I use Google alerts with the key word “embezzlement.” Google send me emails throughout the day with links to any News stories that appear regarding embezzlement.
I receive anywhere from six to twelve emails, every day, with anywhere from one to five story links within each email. Many of the stories involve someone being arrested or charged with embezzlement, and the amounts range from thousands of dollars to multi-millions. The stories also span the globe, with today’s links featuring an embezzlement by a revenue collector in the Fiji Islands, a low level official from China who fled to Canada allegedly with $14 million in embezzled funds, and two individuals in South Korea accused of embezzling $20.6 million.
Today’s links also included a Red Cross chapter, yet another volunteer fire department, and numerous bookkeepers and other individuals within companies here in the United States.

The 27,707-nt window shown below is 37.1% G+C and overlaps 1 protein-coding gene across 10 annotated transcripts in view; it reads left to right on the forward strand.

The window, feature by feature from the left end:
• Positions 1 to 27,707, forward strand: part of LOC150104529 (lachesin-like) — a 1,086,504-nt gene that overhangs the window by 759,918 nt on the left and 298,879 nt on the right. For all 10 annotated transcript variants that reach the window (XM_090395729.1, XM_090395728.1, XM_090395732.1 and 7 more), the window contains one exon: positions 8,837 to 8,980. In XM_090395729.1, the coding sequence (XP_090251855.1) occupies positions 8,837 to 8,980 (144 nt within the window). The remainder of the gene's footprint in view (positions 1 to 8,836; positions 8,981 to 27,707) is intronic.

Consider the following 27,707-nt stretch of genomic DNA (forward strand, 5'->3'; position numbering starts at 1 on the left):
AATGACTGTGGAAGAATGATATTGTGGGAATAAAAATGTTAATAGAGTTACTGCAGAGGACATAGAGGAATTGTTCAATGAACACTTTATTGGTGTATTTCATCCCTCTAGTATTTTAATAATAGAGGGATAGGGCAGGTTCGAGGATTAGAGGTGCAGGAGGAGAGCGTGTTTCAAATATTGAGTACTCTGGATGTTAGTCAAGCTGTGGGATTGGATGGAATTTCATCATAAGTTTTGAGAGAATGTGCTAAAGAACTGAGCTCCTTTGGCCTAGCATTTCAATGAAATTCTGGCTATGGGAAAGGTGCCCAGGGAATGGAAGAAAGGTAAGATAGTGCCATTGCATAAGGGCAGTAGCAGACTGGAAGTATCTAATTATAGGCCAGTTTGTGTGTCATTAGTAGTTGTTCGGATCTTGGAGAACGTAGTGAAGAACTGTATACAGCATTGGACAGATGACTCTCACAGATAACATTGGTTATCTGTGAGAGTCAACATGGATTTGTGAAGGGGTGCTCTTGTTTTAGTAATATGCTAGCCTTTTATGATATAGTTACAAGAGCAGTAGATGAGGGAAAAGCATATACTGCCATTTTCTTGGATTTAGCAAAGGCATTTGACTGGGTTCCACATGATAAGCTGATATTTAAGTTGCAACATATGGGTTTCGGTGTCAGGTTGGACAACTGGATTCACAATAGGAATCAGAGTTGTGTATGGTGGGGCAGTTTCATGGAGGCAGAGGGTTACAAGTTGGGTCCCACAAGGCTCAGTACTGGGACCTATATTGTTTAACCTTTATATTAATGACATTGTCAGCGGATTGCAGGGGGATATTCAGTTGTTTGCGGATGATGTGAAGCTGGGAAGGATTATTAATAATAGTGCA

The statistic widely recognized in the fraud community is one in nine (1/9) fraud cases become publicly known, which means for every Google alert I receive, there are eight more that I should receive. Google doesn’t know about those cases, and never will. My experience has been this statistic is reasonably accurate. Most cases are quietly settled and resolved. Many victim organizations would prefer avoiding the negative publicity that could accompany the news article, and in some cases the publicity could pose a greater negative impact to the organization than the theft itself. In many cases the embezzled funds are gone, eliminating any change of recovery or restitution from the suspect. Insurance is the common source of recovery, and once paid, the claim is subrogated to the insurance company to recover from the suspect. It is also common for the potential cost of the investigation to exceed the potential theft itself, bringing a potential investigation to a quick end.
Given the frequency of Google alerts I have received in the last six months, the question is this: is there more theft and stealing going on today, or are systems and procedures in place to better identify and detect these schemes when they occur, increasing the detection rate as opposed to the incident rate?
Here’s a link to Google News “embezzlement” for today: